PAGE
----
The tech startup world has been shaken today by news that 28-year-old Josh Greenberg, co-founder of recently defunct music sharing service Grooveshark, was found dead on Sunday in the Florida apartment he shared with his girlfriend. No foul play is suspected, but the local medical examiner is conducting an autopsy, according to the Gainesville Sun, which originally reported on Greenberg's passing.
Greenberg started Grooveshark in 2006 with two University of Florida classmates at a time when such services were new on the music scene, and eventually attracted upwards of 35 million users. Grooveshark was popular with the open source set, and was a default app on a mobile version of the Ubuntu operating system.
But the Grooveshark music sharing service shut down in April, with the co-founders acknowledging they made serious mistakes in not licensing much of the music uploaded to its site by users. (As an early Grooveshark user myself, I liked being able to find live recordings and other oddities on the site not easily accessible on services such as iTunes at the time.) The service had been controversial for years, with Apple and Google nixing its apps from their stores for policy violations, though also perhaps because they offered competing services.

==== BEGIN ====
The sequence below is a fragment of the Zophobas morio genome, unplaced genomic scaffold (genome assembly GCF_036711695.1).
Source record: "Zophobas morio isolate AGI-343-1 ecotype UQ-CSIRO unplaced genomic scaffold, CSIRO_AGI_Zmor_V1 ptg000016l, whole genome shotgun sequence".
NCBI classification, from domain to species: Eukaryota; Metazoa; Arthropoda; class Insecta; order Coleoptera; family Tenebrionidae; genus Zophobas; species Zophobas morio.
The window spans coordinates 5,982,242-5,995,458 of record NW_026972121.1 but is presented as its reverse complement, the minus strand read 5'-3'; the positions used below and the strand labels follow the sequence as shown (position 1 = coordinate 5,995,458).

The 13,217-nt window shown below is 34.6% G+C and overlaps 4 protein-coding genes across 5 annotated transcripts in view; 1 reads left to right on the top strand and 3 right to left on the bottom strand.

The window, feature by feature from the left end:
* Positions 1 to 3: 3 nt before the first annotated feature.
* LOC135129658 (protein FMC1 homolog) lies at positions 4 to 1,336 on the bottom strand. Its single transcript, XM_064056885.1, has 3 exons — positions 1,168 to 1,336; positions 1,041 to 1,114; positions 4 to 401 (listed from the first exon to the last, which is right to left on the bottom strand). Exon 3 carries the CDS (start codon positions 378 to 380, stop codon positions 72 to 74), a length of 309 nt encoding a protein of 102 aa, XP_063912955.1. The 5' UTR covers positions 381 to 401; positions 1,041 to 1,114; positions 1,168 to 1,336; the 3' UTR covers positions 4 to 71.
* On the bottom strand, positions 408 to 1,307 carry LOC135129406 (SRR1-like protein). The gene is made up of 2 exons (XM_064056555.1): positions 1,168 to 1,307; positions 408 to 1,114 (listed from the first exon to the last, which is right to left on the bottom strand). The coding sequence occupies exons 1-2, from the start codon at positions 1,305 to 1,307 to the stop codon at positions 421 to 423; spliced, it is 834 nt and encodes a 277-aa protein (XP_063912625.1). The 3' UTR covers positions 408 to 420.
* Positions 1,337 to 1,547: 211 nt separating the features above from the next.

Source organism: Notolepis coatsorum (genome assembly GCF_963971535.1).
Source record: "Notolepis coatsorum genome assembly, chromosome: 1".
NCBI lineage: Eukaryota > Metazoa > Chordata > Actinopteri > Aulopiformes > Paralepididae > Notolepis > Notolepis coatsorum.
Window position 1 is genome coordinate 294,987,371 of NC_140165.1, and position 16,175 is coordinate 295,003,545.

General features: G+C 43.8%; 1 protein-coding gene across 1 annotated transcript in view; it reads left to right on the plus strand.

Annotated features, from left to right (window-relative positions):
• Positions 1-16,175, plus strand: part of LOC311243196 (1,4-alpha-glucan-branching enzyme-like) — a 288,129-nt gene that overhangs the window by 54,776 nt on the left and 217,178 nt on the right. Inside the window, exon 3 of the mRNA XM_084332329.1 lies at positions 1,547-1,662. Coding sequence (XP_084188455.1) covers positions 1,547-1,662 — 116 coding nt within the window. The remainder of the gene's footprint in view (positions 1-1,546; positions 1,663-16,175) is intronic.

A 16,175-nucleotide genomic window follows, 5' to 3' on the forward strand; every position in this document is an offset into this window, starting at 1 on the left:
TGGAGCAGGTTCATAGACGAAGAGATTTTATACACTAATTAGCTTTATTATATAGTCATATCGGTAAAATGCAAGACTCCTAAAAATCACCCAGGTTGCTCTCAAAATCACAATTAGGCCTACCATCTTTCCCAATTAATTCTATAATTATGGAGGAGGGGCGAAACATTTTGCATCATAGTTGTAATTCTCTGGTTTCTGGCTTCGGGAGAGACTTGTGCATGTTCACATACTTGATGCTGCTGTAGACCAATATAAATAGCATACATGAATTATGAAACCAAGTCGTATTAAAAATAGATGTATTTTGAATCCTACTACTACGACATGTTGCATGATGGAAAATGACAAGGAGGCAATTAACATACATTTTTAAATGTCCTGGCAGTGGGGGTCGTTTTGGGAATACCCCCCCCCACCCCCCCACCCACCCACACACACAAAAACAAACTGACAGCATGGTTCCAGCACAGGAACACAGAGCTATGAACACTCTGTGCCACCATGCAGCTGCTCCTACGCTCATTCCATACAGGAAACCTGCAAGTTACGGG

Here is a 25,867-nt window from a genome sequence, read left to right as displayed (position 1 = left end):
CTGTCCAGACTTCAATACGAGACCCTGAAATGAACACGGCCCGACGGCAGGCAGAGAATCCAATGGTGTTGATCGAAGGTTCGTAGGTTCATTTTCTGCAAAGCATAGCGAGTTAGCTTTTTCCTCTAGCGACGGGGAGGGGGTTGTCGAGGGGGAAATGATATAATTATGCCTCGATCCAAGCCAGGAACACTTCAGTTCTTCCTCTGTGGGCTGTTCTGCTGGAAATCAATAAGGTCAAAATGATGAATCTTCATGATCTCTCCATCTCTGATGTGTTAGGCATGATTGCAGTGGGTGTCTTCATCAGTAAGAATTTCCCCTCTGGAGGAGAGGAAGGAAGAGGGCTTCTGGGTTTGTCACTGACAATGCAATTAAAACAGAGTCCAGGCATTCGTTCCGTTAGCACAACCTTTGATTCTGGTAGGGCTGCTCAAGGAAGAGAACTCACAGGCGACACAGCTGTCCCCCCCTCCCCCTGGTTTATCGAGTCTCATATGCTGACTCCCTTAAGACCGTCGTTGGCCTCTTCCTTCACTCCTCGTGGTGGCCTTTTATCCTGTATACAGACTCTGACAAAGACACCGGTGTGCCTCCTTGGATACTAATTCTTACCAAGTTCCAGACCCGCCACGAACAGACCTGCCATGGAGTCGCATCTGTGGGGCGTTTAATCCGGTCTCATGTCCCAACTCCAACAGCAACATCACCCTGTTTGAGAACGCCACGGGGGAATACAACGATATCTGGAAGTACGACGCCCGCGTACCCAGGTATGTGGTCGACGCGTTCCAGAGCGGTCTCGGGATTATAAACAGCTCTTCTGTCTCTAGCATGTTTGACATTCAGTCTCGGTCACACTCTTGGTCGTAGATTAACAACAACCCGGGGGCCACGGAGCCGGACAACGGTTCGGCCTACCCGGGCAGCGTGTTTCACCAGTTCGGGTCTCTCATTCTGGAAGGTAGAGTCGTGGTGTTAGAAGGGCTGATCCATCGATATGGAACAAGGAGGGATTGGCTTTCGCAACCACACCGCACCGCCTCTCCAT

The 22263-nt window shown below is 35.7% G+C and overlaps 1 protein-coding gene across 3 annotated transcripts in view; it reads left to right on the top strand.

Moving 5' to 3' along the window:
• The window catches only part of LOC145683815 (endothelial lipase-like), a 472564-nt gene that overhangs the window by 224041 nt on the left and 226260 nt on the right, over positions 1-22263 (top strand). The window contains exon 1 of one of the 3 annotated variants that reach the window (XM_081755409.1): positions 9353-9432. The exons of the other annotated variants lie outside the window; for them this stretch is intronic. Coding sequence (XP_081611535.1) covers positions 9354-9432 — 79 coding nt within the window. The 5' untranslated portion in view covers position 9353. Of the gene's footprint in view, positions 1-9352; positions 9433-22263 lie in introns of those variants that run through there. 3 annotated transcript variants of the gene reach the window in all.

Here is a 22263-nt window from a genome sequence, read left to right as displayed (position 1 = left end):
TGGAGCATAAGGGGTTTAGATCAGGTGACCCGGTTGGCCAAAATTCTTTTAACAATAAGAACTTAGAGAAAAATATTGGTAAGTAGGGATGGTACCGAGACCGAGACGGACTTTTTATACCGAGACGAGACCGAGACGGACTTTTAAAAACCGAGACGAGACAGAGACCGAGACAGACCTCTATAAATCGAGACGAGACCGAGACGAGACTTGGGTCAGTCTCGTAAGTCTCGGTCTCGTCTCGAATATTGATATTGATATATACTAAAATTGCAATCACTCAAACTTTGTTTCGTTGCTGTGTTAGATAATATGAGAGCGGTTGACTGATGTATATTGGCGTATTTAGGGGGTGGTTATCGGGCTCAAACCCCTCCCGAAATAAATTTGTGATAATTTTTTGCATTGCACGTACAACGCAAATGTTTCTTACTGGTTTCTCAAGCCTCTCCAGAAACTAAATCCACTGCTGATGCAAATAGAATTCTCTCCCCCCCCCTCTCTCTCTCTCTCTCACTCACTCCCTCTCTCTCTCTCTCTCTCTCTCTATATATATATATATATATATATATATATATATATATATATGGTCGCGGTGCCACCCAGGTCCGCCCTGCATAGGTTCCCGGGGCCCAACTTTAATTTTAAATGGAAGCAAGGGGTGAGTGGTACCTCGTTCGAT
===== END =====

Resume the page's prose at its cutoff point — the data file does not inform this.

Greenberg's mother is quoted in the Gainesville Sun article saying he was more relieved than upset by the service shutdown and was looking forward to new ventures.
On his LinkedIn profile page, Greenberg described himself as Grooveshark's CTO, as well as a co-founder of TapShield, which focused on enhanced 911 technology. His LinkedIn URL featured, rather than his name, the words "anythingispossible." Grooveshark fans paid tribute to Greenberg on social media sites Monday: